Given a directed graph $G$ and a pair of nodes $s$ and $t$, an \emph{$s$-$t$ bridge} of $G$ is an edge whose removal breaks all $s$-$t$ paths of $G$ (and thus appears in all $s$-$t$ paths). Computing all $s$-$t$ bridges of $G$ is a basic graph problem, solvable in linear time. In this paper, we consider a natural generalisation of this problem, wit...
Preprint
Full-text available
Given a directed graph $G$ and a pair of nodes $s$ and $t$, an $s$-$t$ bridge of $G$ is an edge whose removal breaks all $s$-$t$ paths of $G$. Similarly, an $s$-$t$ articulation point of $G$ is a node whose removal breaks all $s$-$t$ paths of $G$. Computing the sequence of all $s$-$t$ bridges of $G$ (as well as the $s$-$t$ articulation points) is a...
Preprint
Full-text available
In recent years, significant advances have been made in the design and analysis of fully dynamic maximal matching algorithms. However, these theoretical results have received very little attention from the practical perspective. Few of the algorithms are implemented and tested on real datasets, and their practical potential is far from understood....
Article
Full-text available
Depth first search (DFS) tree is a fundamental data structure for solving various graph problems. The classical algorithm [54] for building a DFS tree requires O(m+n) time for a given undirected graph G having n vertices and m edges. Recently, Baswana et al. [5] presented a simple algorithm for updating the DFS tree of an undirected graph after an...
Conference Paper
Full-text available
Depth first search (DFS) tree is a fundamental data structure for solving various graph problems. The classical algorithm for building a DFS tree requires O(m + n) time for a given undirected graph G having n vertices and m edges. In the streaming model, an algorithm is allowed several passes (preferably single) over the input graph having a restri...
Preprint
Depth first search (DFS) tree is a fundamental data structure for solving various graph problems. The classical DFS algorithm requires $O(m+n)$ time for a graph having $n$ vertices and $m$ edges. In the streaming model, an algorithm is allowed several passes (preferably single) over the input graph having a restriction on the size of local space us...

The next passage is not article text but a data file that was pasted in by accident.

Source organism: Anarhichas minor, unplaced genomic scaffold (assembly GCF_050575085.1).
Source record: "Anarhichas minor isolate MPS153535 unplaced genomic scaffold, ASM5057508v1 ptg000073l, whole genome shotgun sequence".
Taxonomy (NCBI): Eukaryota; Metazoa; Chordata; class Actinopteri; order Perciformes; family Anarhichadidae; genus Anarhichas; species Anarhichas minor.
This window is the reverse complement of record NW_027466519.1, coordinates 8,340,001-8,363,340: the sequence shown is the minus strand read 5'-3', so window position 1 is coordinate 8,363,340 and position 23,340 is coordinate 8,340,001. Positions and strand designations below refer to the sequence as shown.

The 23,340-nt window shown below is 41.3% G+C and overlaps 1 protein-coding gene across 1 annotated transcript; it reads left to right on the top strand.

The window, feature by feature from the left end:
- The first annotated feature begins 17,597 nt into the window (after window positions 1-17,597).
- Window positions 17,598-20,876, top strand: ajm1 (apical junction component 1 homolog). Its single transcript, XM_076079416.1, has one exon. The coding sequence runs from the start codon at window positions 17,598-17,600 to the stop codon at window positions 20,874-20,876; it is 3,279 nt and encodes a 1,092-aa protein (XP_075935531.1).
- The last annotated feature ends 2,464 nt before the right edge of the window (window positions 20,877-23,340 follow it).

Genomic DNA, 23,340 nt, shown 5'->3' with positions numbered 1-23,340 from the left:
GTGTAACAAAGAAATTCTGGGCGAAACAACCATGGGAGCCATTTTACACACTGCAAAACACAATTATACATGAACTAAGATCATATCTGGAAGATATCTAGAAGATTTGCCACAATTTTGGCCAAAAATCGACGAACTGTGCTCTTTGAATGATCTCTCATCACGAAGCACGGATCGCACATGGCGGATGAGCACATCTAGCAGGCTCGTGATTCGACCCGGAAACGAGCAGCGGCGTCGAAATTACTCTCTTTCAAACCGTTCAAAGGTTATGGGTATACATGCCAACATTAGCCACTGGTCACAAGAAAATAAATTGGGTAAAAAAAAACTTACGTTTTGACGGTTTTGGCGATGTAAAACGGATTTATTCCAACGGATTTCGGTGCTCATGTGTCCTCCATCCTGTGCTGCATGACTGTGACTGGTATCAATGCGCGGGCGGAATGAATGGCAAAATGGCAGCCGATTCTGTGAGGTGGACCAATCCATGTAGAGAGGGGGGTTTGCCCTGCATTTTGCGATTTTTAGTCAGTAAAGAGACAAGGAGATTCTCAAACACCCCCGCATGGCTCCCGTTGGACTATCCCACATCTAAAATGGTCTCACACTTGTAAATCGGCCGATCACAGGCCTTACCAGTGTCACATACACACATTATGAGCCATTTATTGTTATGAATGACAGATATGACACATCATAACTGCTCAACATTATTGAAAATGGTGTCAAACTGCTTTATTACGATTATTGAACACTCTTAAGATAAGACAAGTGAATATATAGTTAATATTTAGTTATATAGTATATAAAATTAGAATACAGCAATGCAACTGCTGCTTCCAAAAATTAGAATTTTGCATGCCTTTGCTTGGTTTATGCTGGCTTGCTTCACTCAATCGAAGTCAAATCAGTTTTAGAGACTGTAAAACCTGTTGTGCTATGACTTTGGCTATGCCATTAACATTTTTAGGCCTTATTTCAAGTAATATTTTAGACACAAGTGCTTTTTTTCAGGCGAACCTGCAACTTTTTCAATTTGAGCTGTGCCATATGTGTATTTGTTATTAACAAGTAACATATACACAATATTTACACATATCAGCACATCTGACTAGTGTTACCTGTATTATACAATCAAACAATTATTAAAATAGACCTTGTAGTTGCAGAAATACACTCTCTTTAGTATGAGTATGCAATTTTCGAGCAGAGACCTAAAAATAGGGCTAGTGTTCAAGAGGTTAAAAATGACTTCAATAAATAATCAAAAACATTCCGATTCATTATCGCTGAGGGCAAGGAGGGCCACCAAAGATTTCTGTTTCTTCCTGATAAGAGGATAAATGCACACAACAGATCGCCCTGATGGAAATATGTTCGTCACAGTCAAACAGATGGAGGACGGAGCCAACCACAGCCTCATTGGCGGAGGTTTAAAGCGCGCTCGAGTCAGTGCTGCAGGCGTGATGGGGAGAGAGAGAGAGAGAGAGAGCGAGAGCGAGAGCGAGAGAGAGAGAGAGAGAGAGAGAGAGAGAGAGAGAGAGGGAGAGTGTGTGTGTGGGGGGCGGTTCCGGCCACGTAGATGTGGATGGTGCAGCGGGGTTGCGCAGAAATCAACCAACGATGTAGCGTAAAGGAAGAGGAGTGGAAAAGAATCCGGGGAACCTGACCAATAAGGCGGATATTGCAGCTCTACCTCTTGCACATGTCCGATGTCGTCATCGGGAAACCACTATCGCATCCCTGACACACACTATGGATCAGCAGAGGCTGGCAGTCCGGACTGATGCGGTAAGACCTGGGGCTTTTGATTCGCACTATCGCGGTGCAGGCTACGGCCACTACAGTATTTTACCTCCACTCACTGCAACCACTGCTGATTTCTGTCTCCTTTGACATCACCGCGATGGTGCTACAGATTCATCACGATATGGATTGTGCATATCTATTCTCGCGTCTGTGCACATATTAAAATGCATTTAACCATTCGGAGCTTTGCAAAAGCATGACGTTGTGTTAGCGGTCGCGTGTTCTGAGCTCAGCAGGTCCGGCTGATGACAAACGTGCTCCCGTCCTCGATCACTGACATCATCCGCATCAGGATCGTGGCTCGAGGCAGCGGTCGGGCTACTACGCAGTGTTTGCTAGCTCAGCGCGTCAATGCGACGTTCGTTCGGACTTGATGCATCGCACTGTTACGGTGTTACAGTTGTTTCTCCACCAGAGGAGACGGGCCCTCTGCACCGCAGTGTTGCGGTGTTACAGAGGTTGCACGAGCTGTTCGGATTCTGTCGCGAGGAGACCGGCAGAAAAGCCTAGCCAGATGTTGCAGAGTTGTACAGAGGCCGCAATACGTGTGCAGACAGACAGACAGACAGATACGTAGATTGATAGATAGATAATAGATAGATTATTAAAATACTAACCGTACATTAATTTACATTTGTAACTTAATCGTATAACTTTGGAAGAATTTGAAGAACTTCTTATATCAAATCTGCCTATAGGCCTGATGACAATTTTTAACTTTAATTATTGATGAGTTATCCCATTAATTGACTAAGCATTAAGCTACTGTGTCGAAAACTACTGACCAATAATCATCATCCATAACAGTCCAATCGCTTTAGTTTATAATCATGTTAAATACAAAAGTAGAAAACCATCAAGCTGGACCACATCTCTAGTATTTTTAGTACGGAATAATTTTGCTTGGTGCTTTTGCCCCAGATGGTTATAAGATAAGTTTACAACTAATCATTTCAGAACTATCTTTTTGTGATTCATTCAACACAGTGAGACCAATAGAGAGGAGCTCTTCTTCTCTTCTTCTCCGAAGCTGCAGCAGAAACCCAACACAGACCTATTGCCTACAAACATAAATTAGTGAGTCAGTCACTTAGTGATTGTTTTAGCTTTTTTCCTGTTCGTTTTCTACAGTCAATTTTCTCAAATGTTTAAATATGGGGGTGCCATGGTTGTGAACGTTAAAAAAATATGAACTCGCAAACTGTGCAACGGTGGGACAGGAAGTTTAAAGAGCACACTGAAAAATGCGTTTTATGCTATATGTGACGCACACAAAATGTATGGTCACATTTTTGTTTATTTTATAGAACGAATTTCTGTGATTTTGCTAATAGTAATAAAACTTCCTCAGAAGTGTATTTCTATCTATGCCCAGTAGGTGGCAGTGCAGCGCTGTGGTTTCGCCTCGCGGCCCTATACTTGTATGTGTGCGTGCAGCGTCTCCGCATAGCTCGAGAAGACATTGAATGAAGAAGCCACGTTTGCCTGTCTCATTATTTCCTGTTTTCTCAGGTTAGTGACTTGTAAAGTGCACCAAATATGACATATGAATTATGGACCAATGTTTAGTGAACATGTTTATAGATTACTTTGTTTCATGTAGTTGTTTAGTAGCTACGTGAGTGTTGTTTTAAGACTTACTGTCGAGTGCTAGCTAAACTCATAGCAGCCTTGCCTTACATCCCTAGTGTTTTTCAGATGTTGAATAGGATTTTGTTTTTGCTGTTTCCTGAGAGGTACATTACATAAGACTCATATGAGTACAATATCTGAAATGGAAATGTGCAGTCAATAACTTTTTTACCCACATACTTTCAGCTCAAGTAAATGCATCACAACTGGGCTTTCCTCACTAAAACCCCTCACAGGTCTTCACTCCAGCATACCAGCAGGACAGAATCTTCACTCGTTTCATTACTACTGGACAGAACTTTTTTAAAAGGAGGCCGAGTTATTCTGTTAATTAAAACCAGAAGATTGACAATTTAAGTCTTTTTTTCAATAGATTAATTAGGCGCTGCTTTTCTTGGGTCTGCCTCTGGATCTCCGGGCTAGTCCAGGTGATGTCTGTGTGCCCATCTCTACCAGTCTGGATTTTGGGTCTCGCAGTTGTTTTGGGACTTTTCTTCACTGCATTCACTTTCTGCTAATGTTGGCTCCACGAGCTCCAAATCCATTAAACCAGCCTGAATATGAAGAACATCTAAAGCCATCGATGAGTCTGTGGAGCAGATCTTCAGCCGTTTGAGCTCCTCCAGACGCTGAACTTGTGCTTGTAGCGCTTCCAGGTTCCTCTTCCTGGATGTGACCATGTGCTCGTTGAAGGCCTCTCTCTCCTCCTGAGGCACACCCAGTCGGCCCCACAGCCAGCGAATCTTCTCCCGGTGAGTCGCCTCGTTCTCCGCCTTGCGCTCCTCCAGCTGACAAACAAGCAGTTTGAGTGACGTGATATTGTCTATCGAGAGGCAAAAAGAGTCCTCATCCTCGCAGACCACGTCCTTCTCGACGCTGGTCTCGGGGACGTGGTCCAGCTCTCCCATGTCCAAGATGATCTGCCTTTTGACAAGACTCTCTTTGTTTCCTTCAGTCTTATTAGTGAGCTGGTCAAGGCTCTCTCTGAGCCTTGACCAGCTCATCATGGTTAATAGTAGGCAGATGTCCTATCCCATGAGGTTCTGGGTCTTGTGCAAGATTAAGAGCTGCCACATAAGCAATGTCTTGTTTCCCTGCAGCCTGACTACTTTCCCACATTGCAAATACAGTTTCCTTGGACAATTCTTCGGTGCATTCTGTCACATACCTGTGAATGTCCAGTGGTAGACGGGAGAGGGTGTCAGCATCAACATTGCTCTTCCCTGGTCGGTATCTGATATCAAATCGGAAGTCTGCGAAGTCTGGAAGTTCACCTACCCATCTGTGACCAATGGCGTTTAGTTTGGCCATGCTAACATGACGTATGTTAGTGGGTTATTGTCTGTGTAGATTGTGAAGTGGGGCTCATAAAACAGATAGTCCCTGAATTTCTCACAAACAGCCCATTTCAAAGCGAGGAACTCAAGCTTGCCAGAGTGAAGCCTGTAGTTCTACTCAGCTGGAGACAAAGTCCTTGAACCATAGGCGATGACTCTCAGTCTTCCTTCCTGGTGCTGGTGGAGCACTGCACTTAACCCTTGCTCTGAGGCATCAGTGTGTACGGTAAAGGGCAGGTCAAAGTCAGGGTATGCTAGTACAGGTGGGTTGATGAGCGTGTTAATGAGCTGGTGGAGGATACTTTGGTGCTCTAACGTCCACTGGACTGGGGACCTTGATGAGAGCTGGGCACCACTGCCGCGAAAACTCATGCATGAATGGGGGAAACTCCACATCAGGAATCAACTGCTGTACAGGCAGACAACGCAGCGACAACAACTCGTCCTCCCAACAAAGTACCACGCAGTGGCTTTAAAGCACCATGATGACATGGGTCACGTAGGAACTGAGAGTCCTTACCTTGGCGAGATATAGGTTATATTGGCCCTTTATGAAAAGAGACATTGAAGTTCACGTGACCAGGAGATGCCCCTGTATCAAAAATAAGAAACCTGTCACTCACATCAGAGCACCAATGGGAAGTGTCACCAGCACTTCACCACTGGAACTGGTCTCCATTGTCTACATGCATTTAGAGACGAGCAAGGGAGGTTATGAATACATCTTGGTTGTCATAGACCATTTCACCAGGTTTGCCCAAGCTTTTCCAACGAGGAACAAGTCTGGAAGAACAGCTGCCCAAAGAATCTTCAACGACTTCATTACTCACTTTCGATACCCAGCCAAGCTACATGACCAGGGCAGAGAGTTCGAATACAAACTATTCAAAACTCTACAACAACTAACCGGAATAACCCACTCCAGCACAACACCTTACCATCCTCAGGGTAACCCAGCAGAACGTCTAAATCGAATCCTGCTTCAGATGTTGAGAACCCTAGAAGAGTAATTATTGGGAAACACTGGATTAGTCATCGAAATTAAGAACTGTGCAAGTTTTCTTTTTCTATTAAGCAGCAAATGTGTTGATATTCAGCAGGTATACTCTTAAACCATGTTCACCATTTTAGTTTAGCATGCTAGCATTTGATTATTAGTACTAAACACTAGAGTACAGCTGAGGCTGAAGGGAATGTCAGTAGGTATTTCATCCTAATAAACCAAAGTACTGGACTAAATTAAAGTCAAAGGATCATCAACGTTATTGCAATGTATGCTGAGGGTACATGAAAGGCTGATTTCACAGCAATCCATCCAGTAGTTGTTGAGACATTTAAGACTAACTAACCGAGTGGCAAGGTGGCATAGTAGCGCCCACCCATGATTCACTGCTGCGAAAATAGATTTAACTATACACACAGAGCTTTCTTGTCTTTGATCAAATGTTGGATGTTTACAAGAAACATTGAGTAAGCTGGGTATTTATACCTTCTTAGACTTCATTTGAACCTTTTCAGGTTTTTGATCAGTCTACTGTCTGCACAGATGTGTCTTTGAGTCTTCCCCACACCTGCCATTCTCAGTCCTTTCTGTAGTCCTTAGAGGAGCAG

Preprint
Full-text available
We study three fundamental graph problems in the dynamic setting, namely, Maximal Independent Set (MIS), Maximum Matching and Maximum Flows. We report surprisingly simple and efficient algorithms for them in different dynamic settings. For MIS we improve the state of the art upper bounds, whereas for incremental Maximum Matching and incremental uni...
Conference Paper
Full-text available
Depth first search (DFS) tree is a fundamental data structure for solving various graph problems. The classical algorithm [SIAMCOMP74] for building a DFS tree requires O(m+n) time for a given undirected graph G having n vertices and m edges. Recently, Baswana et al. [SODA16] presented a simple algorithm for updating the DFS tree of an undirected gr...
Conference Paper
Full-text available
Let $G=(V,E)$ be a graph with $n$ vertices and $m$ edges, with a designated set of $\sigma$ sources $S\subseteq V$. The fault tolerant subgraph for any graph problem maintains a sparse subgraph $H$ of $G$, such that for any set $F$ of $k$ failures, the solution for the graph problem on $G\setminus F$ is maintained in $H\setminus F$. We address the...
Article
Depth First Search (DFS) tree is a fundamental data structure for solving graph problems. The DFS tree of a graph $G$ with $n$ vertices and $m$ edges can be built in $O(m+n)$ time. Till date, only a few algorithms have been designed for maintaining incremental DFS. For undirected graphs, the two algorithms, namely, ADFS1 and ADFS2 [ICALP14] achieve...
Article
Depth First Search (DFS) tree is a fundamental data structure for graphs used in solving various algorithmic problems. However, very few results are known for maintaining DFS tree in a dynamic environment—insertion or deletion of edges. We present the first algorithm for maintaining a DFS tree for an undirected graph under insertion of edges. For p...
Conference Paper
Full-text available
Depth first search tree is a fundamental data structure for solving various problems in graphs. It is well known that it takes $O(m+n)$ time to build a DFS tree for a given undirected graph $G=(V,E)$ on $n$ vertices and $m$ edges. We address the problem of maintaining a DFS tree when the graph is undergoing updates (insertion or deletion of vertice...
Conference Paper
Full-text available
Depth First Search (DFS) tree is a fundamental data structure for graphs used in solving various algorithmic problems. However, very few results are known for maintaining DFS tree in a dynamic environment - insertion or deletion of edges. The only non-trivial result for this problem is by Franciosa et al. [4]. They showed that, for a directed acycl...

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Projects

Projects (2)
Project
Solve problems in Bioinformatics using their graph formulations.